How to Build a Wedding Website and Photography Portfolio

Creating a new wedding website but don’t know where to start? This nine-step guide will help you craft the best wedding website for your photography company.


You’ve got the best wedding camera, the best wedding lenses, the best accessories. You’ve shot your first few weddings. Now, it’s time show off your work and create a wedding website. When it comes to growing your wedding photography business, an online portfolio is an absolute must-have. Not only will it showcase your style and skill, but maintaining a polished portfolio will demonstrate that you have the professionalism necessary to capture prospective clients’ most important day.

If this sounds overwhelming, fear not! You can create the portfolio of your dreams in just nine easy steps.

1. Assess the Competition

Before you start building your wedding portfolio, it’s essential that you assess the current market and suss out your competition first. Check out a bunch of outstanding wedding portfolios in different styles to give you a better sense of who is killing it. Seeing other wedding website examples will help you figure out where the gaps in the market are.

Make a list of 10 to 15 photographers that you admire and spend some time familiarizing yourself with their wedding photography websites. Make note of the things you think they do well—and, more importantly, the things you think they could improve upon. Once you’ve wrapped up your research on the best wedding websites, you should have a handy guide to reference when it comes time to cultivate your own wedding portfolio and market yourself.

While taking stock of your competitors, consider:

  • What platform are they using to showcase their wedding photography portfolio?
  • What does their branding look like? What does it say about their company?
  • What kind of selects have they decided to showcase on their wedding website?
  • How have they organized their portfolio? Is it easy to navigate?
  • What does the copy on their website sound like? Are they telling a story?
  • Would you want to hire them? Why?

Rather than using this information to clone what your competitors are doing, take this opportunity to read the market and tap into your niche. Do you keep coming across the same style of photography or lookalike portfolios? Think of ways to offer clients something different. You’re more likely to flourish in an industry when you can fill a need that hasn’t been met yet. Not only will you pick up more clients, you might even be able to charge more in exchange for your fresh aesthetic.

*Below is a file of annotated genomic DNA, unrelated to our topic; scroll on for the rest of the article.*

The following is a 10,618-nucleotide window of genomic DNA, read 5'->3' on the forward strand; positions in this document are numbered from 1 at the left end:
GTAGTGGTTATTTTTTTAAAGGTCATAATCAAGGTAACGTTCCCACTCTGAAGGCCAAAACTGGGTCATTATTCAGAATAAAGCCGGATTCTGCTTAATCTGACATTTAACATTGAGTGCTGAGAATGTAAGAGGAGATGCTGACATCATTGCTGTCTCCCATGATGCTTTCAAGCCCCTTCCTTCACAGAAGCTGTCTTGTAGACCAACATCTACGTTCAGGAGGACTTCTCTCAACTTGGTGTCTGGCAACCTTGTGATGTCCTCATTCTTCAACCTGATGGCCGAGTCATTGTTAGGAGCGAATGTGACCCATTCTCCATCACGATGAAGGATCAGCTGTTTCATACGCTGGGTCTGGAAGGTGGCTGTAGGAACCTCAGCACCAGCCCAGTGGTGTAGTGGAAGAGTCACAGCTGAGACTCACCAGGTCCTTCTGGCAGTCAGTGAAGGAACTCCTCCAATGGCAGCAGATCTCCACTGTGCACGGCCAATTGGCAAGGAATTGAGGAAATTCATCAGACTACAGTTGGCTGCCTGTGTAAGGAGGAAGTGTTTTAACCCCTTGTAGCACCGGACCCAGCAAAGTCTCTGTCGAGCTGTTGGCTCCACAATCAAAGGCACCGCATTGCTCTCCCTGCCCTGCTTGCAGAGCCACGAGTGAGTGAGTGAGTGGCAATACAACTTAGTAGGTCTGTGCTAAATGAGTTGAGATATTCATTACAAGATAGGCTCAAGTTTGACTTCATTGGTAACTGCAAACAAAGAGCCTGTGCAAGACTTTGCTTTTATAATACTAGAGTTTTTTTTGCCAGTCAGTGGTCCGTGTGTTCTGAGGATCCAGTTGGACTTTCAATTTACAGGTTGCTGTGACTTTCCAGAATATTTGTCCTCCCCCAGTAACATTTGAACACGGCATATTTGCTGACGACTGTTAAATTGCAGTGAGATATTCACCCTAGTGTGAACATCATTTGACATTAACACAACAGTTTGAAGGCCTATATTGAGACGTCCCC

2. Check Your Branding

Now that you’ve figured out what you do and don’t like, it’s time to think about out how you want to position your company. Creating a brand identity before you start building your wedding photography portfolio is key. While your body of work is the most important piece of your branding and will play the biggest role in attracting new clients, your visual aesthetic—including logo, color palette, and typography—are a close second.

If you’ve never built a website for your wedding photography business, you might also want to double check that your custom domain name is available. Having that custom URL for your website will help keep your branding consistent across your entire online presence.

Before you jump into logo design, review your brand guidelines, or, if you’re just starting your branding journey, make sure you have these basics down first.

When you start a company—as a wedding photographer or otherwise—it’s important to have a solid grasp on what is it your company’s all about. After all, a successful brand knows who they are and what they’re trying to achieve. To figure out what makes your company tick you’ll need to answer the following questions:

  • What is your service?
  • Who is your target audience?
  • Who are your competitors?
  • What is your value proposition?

Once you’ve nailed down the foundation of your brand identity, it’s time to name your company. For photographers and other creatives branding themselves, your own name is an obvious choice! For those starting a partnership or for those who want to think outside the box by creating something from scratch, it’s a good idea to choose a name that is short-ish and easy to spell.